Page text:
After two-year hiatus, Autry to start for Eagles

PHILADELPHIA — Darnell Autry is getting the starring role of a lifetime. It’s just not coming in Hollywood.

Autry, who two years ago retired from football to pursue acting, last week played his first game since 1997. Now, he’s the starting halfback for the Philadelphia Eagles.

“I’m overwhelmed with confidence,” Autry said. “I’ve been to hell and back. It can go nowhere but up for me.”

Autry gets his chance because the Eagles lost Duce Staley for the season. Staley, a 1,000-yard rusher the last two years, had surgery Tuesday to repair an injured right foot.

Staley has been placed on injured reserve, and Philadelphia signed Amp Lee to fill the roster spot. But Lee hasn’t played in eight months and has never been a feature back during his eight-year career.

“He was the best available for this situation,” coach Andy Reid said of Autry. “He’s been in this offense before. He understands the numbers scheme and most of the routes are familiar by term to him.”

Lee, who played in the West Coast offense with San Francisco and Minnesota, earned a Super Bowl ring playing for the St. Louis Rams last season.

Meanwhile, Autry earned good tips busing tables at a Planet Hollywood while waiting for his big break. It never came.

The former Tempe High School and Northwestern star originally joined the Eagles in Sept. 1998 after being cut by the Chicago Bears. He was deactivated for the first four games of the season, then retired to seek an acting career.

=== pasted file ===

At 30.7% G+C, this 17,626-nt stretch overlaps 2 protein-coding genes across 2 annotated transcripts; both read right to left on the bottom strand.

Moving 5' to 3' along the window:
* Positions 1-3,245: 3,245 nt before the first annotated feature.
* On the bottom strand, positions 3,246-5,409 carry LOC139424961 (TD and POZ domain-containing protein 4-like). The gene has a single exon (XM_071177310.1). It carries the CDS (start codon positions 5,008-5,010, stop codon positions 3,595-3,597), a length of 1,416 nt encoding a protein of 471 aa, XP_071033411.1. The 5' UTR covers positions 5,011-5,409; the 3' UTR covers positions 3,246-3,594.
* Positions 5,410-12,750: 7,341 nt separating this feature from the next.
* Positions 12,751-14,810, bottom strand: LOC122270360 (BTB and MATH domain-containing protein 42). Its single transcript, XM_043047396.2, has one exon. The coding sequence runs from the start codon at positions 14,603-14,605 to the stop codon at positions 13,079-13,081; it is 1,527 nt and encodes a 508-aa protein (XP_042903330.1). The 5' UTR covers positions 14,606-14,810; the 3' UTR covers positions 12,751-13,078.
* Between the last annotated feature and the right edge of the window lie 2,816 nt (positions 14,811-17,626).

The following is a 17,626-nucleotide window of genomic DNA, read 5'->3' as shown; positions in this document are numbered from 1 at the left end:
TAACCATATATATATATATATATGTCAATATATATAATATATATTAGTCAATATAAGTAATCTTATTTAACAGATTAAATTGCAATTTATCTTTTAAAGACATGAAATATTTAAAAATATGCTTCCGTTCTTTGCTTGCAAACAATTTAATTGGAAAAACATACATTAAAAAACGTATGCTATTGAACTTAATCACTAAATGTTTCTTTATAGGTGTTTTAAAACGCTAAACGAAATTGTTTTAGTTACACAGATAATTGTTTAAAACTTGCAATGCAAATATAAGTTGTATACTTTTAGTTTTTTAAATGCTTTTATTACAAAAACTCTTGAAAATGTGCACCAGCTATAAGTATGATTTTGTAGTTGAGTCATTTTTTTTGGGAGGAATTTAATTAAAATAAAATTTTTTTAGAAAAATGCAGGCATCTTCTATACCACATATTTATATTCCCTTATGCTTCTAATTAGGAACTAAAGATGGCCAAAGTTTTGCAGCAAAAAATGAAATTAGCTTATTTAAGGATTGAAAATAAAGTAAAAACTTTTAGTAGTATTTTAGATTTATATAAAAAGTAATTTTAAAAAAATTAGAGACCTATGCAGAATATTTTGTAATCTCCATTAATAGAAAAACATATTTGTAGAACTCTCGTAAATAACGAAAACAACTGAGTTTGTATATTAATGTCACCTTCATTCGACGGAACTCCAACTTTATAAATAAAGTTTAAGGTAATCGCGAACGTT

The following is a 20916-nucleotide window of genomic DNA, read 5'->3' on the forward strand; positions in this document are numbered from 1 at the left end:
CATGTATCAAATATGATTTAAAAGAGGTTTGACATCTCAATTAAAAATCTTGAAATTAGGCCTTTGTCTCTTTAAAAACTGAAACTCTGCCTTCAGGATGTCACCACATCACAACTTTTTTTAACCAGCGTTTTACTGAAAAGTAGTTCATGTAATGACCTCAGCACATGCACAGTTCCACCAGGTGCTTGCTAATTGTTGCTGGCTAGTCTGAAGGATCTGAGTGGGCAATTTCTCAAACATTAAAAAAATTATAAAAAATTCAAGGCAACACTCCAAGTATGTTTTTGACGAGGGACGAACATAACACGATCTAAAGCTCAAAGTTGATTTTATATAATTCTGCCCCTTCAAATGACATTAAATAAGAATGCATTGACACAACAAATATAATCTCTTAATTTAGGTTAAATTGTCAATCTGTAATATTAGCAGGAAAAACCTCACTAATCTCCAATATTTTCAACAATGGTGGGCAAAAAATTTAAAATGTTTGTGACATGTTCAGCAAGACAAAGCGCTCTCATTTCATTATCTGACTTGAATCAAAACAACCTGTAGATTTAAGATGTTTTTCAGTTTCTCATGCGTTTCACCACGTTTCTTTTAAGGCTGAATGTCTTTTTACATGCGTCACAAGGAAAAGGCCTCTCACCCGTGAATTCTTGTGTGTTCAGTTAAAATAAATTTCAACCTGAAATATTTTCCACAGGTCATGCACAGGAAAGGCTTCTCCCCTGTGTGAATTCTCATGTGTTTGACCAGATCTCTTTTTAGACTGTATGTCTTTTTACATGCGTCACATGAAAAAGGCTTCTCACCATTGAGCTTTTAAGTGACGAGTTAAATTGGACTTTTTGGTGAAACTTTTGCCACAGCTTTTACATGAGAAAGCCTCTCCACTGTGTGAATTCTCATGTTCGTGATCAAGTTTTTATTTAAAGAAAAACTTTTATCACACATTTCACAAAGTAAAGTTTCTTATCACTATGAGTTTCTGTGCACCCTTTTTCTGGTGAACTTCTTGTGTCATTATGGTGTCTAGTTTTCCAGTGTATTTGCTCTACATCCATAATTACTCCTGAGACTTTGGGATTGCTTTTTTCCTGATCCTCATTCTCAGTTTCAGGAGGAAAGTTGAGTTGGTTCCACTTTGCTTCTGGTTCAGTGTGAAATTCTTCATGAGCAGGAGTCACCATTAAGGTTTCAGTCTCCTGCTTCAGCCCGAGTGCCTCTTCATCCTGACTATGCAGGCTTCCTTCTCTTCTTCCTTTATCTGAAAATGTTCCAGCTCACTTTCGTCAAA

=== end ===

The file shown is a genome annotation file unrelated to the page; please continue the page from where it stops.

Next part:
Autry returned to the Eagles last February, and made the team after a solid preseason in which he averaged 7 yards a carry (8 rushes for 56 yards).

“Darnell is a hard, north-south runner,” quarterback Donovan McNabb said. “He’s proved that. The preseason solidified what he’s capable of doing.”

Autry gained eight yards on his first run, but finished with 15 yards on seven carries in Sunday’s 17-14 loss to Washington. He was concerned the outing might cost him a job. Instead, Reid wants to give him more carries.

“I always feel like I’m one broken tackle away from a long run, or one catch away from doing some big things,” Autry said. “You’re only going to get so many carries, and I have to make something happen. If we can run the ball, we can throw the ball.”

Autry was a Heisman Trophy finalist as a sophomore at Northwestern. He left school early, and the Bears selected him in the fourth round of the 1997 draft.

But after a rookie season in which he ran 112 times for 319 yards, Autry was unemployed.

“I didn’t know if I’d get another chance,” he said. “I was hoping somewhere down the line I’d get a shot, but you never know.”

Even though he’s starting against Arizona this week, Autry probably won’t get 20 carries. Reid plans to use Lee, Brian Mitchell and fullbacks Stanley Pritchett and Cecil Martin to revive the running game.

“We’re going to mix-and-match,” Reid said. “I was doing that a little even with Duce in there.”

Autry is ready for whatever might happen. He’s been through enough frustrations.

“Patience, patience, patience is the key,” Autry said. “Patience and focus and playing within yourself is the most important thing.”